What makes someone an artist? To me, an artist is someone who thinks creatively and is skilled in a particular medium such as music, painting, glass blowing, film making, photography, etc. Evergreen local, Bill Varner, is his own type of artist. Varner blends his love for photography with an intentional layering process to create a new form of artwork called Conceptual Photography. After doing a little of my own research, I was ready to learn more.
It’s the day after a summer hailstorm and every loose branch, pinecone and wilted flower litter the rugged walk path to Bill’s deck. Thirty-year residents of Evergreen and every bit still in love with this mountain town, Bill and his wife, Kelli, kindly welcome me to their cozy home near downtown Evergreen. The smell of fresh earth and pine is intoxicating as I take a seat on the deck and admire the raw beauty that surrounds me.
Bill wears a bright pink buttoned down shirt which complements his radiant smile and Kelli, an artist herself, sits with us in solid support of her husband. Like any couple who has been together for over 30 years, they finish each other’s sentences and look to one another for memory recall. I find it endearing and can tell they’ve worked as a team for many years.
I take a sip of my coffee before I dive into better understanding what makes Bill Varner tick and how this engineer-turned-businessman-turned-realtor added artist to his title.
Did you notice your creativity growing up?
Oh, big time. I came from an engineering family. My dad is a real rocket scientist—his name is on a plaque on Mars right now. And I grew up with this type of stuff. We engineered everything. He’s an idea man. And that’s what I am. So basically, as a kid, my dad and I were making everything using a lathe and a mill in our basement.
How did you become an artist? How did this start for you?
I was one of the founders of Colorado Timberline, a clothing company. I was vice president of sales and I designed products; I still do that kind of stuff. I had to start knowing some programs where we could laser logos onto fleece, etc. This is how I really got to learn how to create using different programs. Then one day, Kelli made me go to Open Door Studios [a renowned Evergreen weekend event where local artists create in their own space while allowing visitors to observe their process]. And I’m a person who’s never been to an art museum. Still. So I go there and see someone had put a photograph on canvas. I had no idea you could do that. $500? I could do that! And I came up with my artistic method while standing there… and I went home and designed my first image that night.
Can you explain your process to me?
I either take photos or find photos where there is a contrast of light and dark. For example, I’ll create my musician friend’s album cover. I’ll take dozens of portrait type pictures with them moving their head this way or that. Then I’ll find the best one that has contrast and begin layering with different background designs I find until I’ve accomplished the look I’m going for. Everything in my process works on lights and darks. I use three different computer programs and by the time I’m finished with a piece, there’s not one original pixel from the photo. I then get it printed on canvas, aluminum, acrylic or a matted print.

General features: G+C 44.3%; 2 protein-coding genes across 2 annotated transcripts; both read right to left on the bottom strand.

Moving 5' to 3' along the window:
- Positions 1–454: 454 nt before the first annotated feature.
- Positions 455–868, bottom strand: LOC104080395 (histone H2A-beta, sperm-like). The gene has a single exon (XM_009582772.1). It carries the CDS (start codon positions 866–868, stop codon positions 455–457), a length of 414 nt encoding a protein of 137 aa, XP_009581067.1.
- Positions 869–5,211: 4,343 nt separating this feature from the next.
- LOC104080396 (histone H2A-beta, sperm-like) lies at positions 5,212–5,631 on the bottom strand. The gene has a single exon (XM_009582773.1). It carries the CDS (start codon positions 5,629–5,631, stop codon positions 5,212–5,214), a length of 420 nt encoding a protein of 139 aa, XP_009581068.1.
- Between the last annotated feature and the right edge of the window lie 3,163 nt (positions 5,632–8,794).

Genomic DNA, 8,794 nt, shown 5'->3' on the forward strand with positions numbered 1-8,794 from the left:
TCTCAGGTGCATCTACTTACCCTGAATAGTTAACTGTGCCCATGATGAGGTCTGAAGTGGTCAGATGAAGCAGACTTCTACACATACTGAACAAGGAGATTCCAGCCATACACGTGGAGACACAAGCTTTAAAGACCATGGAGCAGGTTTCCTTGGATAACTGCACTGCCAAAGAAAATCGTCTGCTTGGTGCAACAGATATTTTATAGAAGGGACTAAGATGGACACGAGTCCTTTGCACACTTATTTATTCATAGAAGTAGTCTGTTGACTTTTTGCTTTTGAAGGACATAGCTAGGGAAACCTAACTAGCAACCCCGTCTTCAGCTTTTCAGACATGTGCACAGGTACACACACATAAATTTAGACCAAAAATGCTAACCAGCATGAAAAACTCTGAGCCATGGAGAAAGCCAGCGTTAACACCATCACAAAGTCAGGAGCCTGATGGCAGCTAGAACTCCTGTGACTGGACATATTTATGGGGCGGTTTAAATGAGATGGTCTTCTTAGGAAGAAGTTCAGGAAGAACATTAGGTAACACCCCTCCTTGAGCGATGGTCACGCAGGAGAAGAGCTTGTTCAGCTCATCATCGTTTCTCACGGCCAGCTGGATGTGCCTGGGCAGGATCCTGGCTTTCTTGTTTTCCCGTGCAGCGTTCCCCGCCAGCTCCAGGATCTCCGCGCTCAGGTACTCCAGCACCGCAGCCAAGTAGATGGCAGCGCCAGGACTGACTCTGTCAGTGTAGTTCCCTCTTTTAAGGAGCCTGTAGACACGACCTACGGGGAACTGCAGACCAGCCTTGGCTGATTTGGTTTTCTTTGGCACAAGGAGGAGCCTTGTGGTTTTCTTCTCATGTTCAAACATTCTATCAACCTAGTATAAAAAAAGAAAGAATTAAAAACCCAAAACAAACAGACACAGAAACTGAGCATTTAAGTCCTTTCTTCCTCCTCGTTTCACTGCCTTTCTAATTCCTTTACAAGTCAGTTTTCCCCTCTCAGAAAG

Where do you find your inspiration?
All artists go through blocks. Basically, you have to talk to people. Keep your eyes open. If someone says, “I like purple,” next thing I know I’m making purple everything. What I love is rust. There is so much in rust… there are all those variations of colors. I’ll also go through pictures on Flicker or a similar site to find new ideas.
Where do you sell them?
My first pieces I sold at Winterfest [an annual event that takes place in Evergreen where local artisans showcase their work]. I sold in several galleries initially, then pulled all my work to focus more on art shows because I sell more there. I’m still in Gallery 1505 on Pearl Street in Denver.
What do you love about doing what you do? What are your struggles?
I don’t sleep much. I’m up late, I’m up early. And in real estate, there is some downtime. I prefer to fill that time. I just love the creativity part. At the same time, I’m also thinking—what’s next? How am I going to take what I do and take it to another level? You see, I’m different from other artists because I think about the marketing aspect of things. I don’t create to just create; I think, who am I selling to?
What advice would you give to your younger self?
Stay with something and perfect it—then change it. Create what will sell.
Bill and Kelli graciously invite me into their home after the interview to show me samples of their work. Bill’s beautiful photos adorn most walls while Kelli’s eclectic lampshades cover most surfaces as they prepare for the next art show in Breckenridge. They look forward to traveling around the country to prominent festivals and art shows doing what they love—together. If you’d like to see the artists in action, both Bill and Kelli will be participating in Open Door Studios this year—September 18 and 19 from 10-5 pm.
To see more of Bill’s artwork, visit his site at billvarnerimages.com